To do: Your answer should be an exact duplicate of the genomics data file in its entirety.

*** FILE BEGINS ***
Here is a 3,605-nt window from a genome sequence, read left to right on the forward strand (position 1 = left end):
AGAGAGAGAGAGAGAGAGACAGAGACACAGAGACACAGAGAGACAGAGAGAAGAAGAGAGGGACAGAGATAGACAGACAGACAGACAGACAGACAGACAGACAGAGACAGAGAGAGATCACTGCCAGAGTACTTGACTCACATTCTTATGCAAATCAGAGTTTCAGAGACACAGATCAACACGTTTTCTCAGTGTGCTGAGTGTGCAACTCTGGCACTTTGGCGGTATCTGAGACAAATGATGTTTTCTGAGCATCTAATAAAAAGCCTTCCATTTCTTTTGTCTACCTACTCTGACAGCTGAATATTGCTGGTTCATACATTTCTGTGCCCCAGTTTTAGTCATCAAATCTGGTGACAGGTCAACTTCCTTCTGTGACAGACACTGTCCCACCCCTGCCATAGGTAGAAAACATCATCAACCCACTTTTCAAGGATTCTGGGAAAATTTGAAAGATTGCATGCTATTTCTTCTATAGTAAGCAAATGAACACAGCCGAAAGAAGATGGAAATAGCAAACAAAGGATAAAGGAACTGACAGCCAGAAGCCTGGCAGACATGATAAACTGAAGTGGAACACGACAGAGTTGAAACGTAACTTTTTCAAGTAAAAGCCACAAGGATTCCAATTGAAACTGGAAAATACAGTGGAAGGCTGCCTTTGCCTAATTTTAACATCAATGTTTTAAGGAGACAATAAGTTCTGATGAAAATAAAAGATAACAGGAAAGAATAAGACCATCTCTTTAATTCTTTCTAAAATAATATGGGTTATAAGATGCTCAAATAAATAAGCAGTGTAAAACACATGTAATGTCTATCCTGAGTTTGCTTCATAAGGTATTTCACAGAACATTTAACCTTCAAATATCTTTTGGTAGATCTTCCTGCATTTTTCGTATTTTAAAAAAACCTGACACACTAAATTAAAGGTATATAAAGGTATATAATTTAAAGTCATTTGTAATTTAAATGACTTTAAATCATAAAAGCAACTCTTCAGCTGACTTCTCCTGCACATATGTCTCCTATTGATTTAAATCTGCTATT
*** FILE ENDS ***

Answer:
Here is a 3,605-nt window from a genome sequence, read left to right on the forward strand (position 1 = left end):
AGAGAGAGAGAGAGAGAGACAGAGACACAGAGACACAGAGAGACAGAGAGAAGAAGAGAGGGACAGAGATAGACAGACAGACAGACAGACAGACAGACAGACAGAGACAGAGAGAGATCACTGCCAGAGTACTTGACTCACATTCTTATGCAAATCAGAGTTTCAGAGACACAGATCAACACGTTTTCTCAGTGTGCTGAGTGTGCAACTCTGGCACTTTGGCGGTATCTGAGACAAATGATGTTTTCTGAGCATCTAATAAAAAGCCTTCCATTTCTTTTGTCTACCTACTCTGACAGCTGAATATTGCTGGTTCATACATTTCTGTGCCCCAGTTTTAGTCATCAAATCTGGTGACAGGTCAACTTCCTTCTGTGACAGACACTGTCCCACCCCTGCCATAGGTAGAAAACATCATCAACCCACTTTTCAAGGATTCTGGGAAAATTTGAAAGATTGCATGCTATTTCTTCTATAGTAAGCAAATGAACACAGCCGAAAGAAGATGGAAATAGCAAACAAAGGATAAAGGAACTGACAGCCAGAAGCCTGGCAGACATGATAAACTGAAGTGGAACACGACAGAGTTGAAACGTAACTTTTTCAAGTAAAAGCCACAAGGATTCCAATTGAAACTGGAAAATACAGTGGAAGGCTGCCTTTGCCTAATTTTAACATCAATGTTTTAAGGAGACAATAAGTTCTGATGAAAATAAAAGATAACAGGAAAGAATAAGACCATCTCTTTAATTCTTTCTAAAATAATATGGGTTATAAGATGCTCAAATAAATAAGCAGTGTAAAACACATGTAATGTCTATCCTGAGTTTGCTTCATAAGGTATTTCACAGAACATTTAACCTTCAAATATCTTTTGGTAGATCTTCCTGCATTTTTCGTATTTTAAAAAAACCTGACACACTAAATTAAAGGTATATAAAGGTATATAATTTAAAGTCATTTGTAATTTAAATGACTTTAAATCATAAAAGCAACTCTTCAGCTGACTTCTCCTGCACATATGTCTCCTATTGATTTAAATCTGCTATT